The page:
Rental Housing Rates Continue to Rise
Demand for rental properties is outstripping the supply leading to price increases and reduced vacancies.
Rental rates across the country continue to rise sharply year-over-year based on first quarter rental statistics from the Real Property Management franchise and RentRange, the nation’s leading provider of Rental Market Intelligence™. The average rental rate for a three bedroom single family residence increased nationally to $1,373, a 5.2 percent increase compared to the end of the first quarter of 2015. The highest rent increases were in the Pacific (AK, HI, OR, WA) and Mountain regions where rates increased by 9.5 percent and 7.5 percent, respectively.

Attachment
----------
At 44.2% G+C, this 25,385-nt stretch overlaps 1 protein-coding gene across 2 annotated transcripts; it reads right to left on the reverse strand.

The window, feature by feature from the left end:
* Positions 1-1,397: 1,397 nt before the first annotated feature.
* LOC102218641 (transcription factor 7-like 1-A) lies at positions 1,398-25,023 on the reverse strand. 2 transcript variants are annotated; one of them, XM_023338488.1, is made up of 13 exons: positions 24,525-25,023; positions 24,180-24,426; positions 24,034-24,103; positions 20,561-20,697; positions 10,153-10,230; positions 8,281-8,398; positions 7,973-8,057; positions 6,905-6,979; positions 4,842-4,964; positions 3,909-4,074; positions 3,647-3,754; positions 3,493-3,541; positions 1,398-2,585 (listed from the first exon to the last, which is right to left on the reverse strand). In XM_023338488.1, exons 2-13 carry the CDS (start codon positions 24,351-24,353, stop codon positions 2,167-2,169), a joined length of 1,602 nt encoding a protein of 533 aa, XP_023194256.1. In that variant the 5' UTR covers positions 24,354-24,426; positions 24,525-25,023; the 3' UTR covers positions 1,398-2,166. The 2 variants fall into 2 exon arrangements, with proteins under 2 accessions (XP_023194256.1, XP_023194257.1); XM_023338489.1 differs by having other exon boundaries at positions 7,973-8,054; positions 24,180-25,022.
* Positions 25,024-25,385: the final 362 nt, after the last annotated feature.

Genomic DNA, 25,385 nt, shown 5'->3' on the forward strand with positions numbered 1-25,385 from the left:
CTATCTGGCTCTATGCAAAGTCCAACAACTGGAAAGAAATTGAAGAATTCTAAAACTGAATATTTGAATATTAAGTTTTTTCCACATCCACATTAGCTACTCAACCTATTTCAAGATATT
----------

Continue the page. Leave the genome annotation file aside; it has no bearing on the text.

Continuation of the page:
Areas with the lowest rental rate gains were California at 3.2 percent, and Mid-Atlantic (NJ, NY, PA) at 3.5 percent. The region with the lowest average three bedroom house rental rate is the Southeast at $1,045. The highest rental rate is in California at $1,984. Despite rental rate increases that far exceed inflation, vacancy rates continue to decline. Nationally, the average vacancy rate is 5.31 percent, down from 5.68 percent last year. Vacancy rates vary across the country from a low of 3.93 percent in the Mountain region to a high of 6.63 percent in South Atlantic region. This compares to a national vacancy rate of 10.7 percent in 2009. Although demand is exceeding supply, the percentage of houses that are rentals continues to grow. In March of 2015, 23.84 percent of housing was rentals. In March of 2016 the percentage is 25.33 percent. This reflects the continued trend away from home ownership. The changes in rental and vacancy rates is great news for landlords, but equally bad news for tenants. The Real Property Management system believes these trends will continue through the remainder of 2016. Long term, it is likely the trend will reverse as builders and others increase the supply of rental properties.